NOV 28, 2020
LUI K. HOKOANA
For The Maui News
One of the “canoe crops” brought by Polynesians to Hawaii, possibly as early as the third century, ‘ulu (breadfruit) is a food decidedly suited to our times. The mature fruit is a nutritious and adaptable substitute for a potato. It can be boiled, steamed, baked, fried, even made into crunchy ‘ulu chips. Maybe some of you opted for mashed ‘ulu rather than the traditional mashed potatoes on your Thanksgiving table. Young fruit can be pickled. Ripe — even overripe — fruit is sweet and creamy and delicious in desserts. The wood from ‘ulu trees is light in weight and was multipurpose in ancient Hawaii. The National Tropical Botanical Garden’s Breadfruit Institute at Kahanu Gardens in Hana grows almost 100 varieties.
And those ‘ulu trees in Hana is where this story begins. It may appear to be a long — LONG — way from raising bison on the Great Plains of the U.S. Mainland to cultivating ‘ulu in Hana. But agriculture is agriculture, according to Hana Ranch Manager Duane Lammers who actually traveled that road. “John Cadman (a chef and one of Maui’s most ardent ‘ulu advocates) brought us our first trees from Kahanu Gardens and he introduced us to the ‘Ulu Co-Operative on Hawaii island,” explains Lammers.
“This is the third year of production and of our 100 trees, 87 are producing full tilt,” says Lammers. The fruit has to be shipped to the co-op on Hawaii island for processing, which is unwieldy at best. “With all the disruption Young Brothers was starting to experience when the pandemic hit us, I knew it was going to get worse.” When he expressed that concern to Chef Gary Johnson, who has worked at several Maui restaurants and has done a lot of work with the Ranch, Johnson introduced him to Chris Speere who heads up our Maui Food Innovation Center.
“I’d been through the Maui Food Innovation program myself,” says Johnson who is now the garden coordinator for Grow Some Good, a program in multiple Maui schools. “Fortunately, I knew a lot of the players who would need to be involved. Along with Chris, we were able to fast track the partnership, including with the Department of Health.”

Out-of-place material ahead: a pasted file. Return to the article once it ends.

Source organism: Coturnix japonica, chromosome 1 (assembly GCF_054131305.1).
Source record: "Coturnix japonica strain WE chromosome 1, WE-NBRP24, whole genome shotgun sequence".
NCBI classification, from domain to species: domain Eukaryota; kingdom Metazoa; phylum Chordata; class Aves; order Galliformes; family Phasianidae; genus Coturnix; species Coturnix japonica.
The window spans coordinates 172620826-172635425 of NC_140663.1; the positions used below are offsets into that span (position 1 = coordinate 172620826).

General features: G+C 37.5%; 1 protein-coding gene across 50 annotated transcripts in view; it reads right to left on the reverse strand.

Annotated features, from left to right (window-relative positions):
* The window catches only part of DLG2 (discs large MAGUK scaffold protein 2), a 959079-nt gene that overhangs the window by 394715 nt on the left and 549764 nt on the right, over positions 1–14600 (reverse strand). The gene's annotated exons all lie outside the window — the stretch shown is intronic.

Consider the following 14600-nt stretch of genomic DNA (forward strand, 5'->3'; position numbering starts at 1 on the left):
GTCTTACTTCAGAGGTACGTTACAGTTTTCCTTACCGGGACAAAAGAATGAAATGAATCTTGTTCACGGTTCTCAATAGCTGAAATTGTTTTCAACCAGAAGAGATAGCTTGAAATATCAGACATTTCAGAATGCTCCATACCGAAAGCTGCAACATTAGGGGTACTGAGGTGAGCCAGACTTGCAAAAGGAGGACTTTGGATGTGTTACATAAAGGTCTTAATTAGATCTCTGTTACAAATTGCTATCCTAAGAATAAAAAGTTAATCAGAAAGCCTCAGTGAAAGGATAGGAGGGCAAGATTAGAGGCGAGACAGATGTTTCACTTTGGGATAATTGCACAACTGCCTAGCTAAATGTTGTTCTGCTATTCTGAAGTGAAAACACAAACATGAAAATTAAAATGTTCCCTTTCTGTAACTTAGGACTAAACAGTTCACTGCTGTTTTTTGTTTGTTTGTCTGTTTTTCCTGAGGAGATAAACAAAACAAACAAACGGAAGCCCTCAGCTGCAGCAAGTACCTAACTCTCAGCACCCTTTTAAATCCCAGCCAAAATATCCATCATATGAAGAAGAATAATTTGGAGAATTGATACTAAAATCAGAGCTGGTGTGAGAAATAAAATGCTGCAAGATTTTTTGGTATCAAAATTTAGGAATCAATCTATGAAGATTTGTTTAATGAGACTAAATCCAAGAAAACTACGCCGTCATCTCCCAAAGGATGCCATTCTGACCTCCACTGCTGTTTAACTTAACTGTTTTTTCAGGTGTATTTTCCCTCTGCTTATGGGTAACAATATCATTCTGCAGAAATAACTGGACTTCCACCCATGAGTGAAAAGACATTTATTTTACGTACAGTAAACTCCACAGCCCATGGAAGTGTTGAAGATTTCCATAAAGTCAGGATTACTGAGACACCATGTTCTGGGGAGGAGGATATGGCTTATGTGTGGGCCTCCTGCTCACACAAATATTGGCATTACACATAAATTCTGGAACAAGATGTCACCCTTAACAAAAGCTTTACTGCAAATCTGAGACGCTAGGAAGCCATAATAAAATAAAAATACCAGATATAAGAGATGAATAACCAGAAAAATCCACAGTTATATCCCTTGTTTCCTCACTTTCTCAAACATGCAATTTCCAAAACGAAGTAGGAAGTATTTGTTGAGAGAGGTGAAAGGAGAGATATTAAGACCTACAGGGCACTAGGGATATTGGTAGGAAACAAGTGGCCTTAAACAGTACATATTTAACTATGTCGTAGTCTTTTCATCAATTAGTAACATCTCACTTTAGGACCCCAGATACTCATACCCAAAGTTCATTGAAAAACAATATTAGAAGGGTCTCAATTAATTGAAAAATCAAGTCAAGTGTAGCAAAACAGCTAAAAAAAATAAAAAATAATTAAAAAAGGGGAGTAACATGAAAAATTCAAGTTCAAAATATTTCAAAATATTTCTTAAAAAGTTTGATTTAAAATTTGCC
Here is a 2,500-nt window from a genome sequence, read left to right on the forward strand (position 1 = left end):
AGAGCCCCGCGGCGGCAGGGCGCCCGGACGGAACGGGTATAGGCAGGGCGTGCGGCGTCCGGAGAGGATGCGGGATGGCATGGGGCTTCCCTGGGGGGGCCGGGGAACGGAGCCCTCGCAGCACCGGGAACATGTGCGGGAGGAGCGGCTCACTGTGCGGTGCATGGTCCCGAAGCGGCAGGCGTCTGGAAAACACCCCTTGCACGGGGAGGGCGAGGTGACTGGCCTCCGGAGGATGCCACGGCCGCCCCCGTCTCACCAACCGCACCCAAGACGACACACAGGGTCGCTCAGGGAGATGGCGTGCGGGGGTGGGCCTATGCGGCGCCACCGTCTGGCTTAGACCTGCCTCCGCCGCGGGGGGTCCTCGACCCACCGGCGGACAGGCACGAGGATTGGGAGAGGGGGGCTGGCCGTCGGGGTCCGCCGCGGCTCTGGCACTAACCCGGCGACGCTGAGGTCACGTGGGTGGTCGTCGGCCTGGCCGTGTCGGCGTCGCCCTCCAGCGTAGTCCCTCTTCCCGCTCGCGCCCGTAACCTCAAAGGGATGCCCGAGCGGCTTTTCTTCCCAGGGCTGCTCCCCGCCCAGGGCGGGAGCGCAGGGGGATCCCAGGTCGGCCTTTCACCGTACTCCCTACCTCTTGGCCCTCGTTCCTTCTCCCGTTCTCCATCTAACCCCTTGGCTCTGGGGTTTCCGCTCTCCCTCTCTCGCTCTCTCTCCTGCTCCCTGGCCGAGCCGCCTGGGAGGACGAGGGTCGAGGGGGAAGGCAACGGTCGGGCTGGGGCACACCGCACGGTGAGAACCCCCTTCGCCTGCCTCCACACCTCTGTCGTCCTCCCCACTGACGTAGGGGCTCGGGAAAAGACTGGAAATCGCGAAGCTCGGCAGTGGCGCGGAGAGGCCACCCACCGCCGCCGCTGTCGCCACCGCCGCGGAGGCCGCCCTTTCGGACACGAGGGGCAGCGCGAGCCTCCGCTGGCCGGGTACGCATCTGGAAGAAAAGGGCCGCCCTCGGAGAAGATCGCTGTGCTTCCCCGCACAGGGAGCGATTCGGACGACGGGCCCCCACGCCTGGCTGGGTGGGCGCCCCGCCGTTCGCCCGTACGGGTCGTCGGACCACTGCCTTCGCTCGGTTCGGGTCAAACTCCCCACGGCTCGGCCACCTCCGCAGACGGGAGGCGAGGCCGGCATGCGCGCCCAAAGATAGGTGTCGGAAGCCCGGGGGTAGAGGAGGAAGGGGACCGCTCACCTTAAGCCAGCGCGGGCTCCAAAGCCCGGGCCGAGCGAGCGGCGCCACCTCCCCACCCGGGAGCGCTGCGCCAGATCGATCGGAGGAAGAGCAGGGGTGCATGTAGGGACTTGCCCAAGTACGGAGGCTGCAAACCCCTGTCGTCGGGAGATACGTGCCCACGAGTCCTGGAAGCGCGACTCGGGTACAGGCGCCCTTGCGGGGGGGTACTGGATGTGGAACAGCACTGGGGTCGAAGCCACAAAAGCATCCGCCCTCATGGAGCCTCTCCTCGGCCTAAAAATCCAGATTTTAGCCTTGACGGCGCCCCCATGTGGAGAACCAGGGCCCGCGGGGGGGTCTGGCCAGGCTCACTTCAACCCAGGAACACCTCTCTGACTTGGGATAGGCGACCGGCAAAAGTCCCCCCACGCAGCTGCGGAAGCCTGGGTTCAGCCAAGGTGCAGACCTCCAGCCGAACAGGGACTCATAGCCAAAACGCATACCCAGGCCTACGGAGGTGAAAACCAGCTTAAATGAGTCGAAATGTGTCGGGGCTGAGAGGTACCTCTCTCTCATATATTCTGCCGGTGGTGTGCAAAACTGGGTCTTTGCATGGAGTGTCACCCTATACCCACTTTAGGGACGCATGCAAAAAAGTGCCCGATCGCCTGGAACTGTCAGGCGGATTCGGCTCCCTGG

And so one Saturday morning in early October, a truck pulled up to the loading dock at the Food Innovation Center and delivered about 2,000 pounds (yes, a ton) of ‘ulu. Several of our culinary arts students were waiting. Over the course of the weekend — under the supervision of Speere and Johnson — they washed it, weighed it, cooked it in 350-pound batches to an internal temperature of 135 degrees Fahreheit, cut the ‘ulu in half, put them on sheet trays on rolling racks, rolled them into the walk-in refrigerator, cooled them, quartered them, seeded them, weighed them again, and froze them. The following week, they were packed in 10-pound bags, then 40-pound cases, labeled and put back into the freezer. Ready to distribute. Ready to prepare, serve, and eat. That process has taken place every weekend since then and will continue through December.
Jacob Devlin is in his final semester of our Culinary Arts Program. “A friend of mine was working with Nicolette van der Lee (director of the Sustainable Living Institute of Maui) who was looking for someone to work with native Hawaiian vegetables and plants. I was introduced to Chris Speere and started working on the ‘ulu project.” he says. “I had never heard of ‘ulu before. Now, I’ve experimented with it in stir-fries and even in desserts. And I’ve made ‘ulu scones!”
First year culinary arts student Phrincess Constantino wasn’t really familiar with ‘ulu, either. “In high school, I had worked with Chris Speere on an internship at the Innovation Center. So, when one of my professors asked if anyone was interested in the ‘ulu project, I thought it would be a good way to get some experience in a commercial kitchen. It’s been a good and interesting experience.”
The upshot? “With little lead time, the college provided us great information, leadership, and enthusiastic students,” says Lammers. “It all serves as proof of concept for us and we’re now looking at the possibility of building a processing plant for ‘ulu and for other products, as well, right here in Hana.”
And for Chef Johnson? “My purpose in this is to create a strong channel of locally grown canoe crops to be able to proliferate on the island for our food security and sustainability. And I want ‘ulu to replace the potato in our diets.”
Oh, and those tons of ‘ulu? They’re being sold commercially by VIP Foodservice.
Sometimes it takes a village. And sometimes it takes an island.
* Lui K. Hokoana is chancellor of the University of Hawaii Maui College. Ka’ana Mana’o, which means “sharing thoughts,” appears on the fourth Saturday of each month. It is prepared with assistance from UH-Maui College staff and is intended to provide the community of Maui County information about opportunities available through the college at its Kahului campus and its education centers.